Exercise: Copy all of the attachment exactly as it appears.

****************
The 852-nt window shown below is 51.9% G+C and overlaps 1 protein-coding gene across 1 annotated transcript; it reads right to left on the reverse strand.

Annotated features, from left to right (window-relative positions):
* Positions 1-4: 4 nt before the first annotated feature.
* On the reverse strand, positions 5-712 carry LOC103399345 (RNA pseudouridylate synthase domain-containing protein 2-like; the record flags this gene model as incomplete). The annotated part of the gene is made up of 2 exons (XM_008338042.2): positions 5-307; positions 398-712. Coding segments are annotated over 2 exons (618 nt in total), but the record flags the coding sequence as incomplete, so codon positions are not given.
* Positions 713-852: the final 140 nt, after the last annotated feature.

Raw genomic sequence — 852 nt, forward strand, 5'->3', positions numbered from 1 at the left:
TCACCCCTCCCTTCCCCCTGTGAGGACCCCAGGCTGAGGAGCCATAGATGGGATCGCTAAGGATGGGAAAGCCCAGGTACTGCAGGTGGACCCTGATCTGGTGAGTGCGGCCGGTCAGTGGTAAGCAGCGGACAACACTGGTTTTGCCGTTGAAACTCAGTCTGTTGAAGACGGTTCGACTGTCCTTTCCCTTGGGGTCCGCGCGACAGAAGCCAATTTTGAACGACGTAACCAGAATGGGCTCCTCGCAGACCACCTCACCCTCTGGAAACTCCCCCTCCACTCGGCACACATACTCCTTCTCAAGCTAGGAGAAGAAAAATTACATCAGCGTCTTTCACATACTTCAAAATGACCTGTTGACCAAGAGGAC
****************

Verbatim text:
The 852-nt window shown below is 51.9% G+C and overlaps 1 protein-coding gene across 1 annotated transcript; it reads right to left on the reverse strand.

Annotated features, from left to right (window-relative positions):
* Positions 1-4: 4 nt before the first annotated feature.
* On the reverse strand, positions 5-712 carry LOC103399345 (RNA pseudouridylate synthase domain-containing protein 2-like; the record flags this gene model as incomplete). The annotated part of the gene is made up of 2 exons (XM_008338042.2): positions 5-307; positions 398-712. Coding segments are annotated over 2 exons (618 nt in total), but the record flags the coding sequence as incomplete, so codon positions are not given.
* Positions 713-852: the final 140 nt, after the last annotated feature.

Raw genomic sequence — 852 nt, forward strand, 5'->3', positions numbered from 1 at the left:
TCACCCCTCCCTTCCCCCTGTGAGGACCCCAGGCTGAGGAGCCATAGATGGGATCGCTAAGGATGGGAAAGCCCAGGTACTGCAGGTGGACCCTGATCTGGTGAGTGCGGCCGGTCAGTGGTAAGCAGCGGACAACACTGGTTTTGCCGTTGAAACTCAGTCTGTTGAAGACGGTTCGACTGTCCTTTCCCTTGGGGTCCGCGCGACAGAAGCCAATTTTGAACGACGTAACCAGAATGGGCTCCTCGCAGACCACCTCACCCTCTGGAAACTCCCCCTCCACTCGGCACACATACTCCTTCTCAAGCTAGGAGAAGAAAAATTACATCAGCGTCTTTCACATACTTCAAAATGACCTGTTGACCAAGAGGAC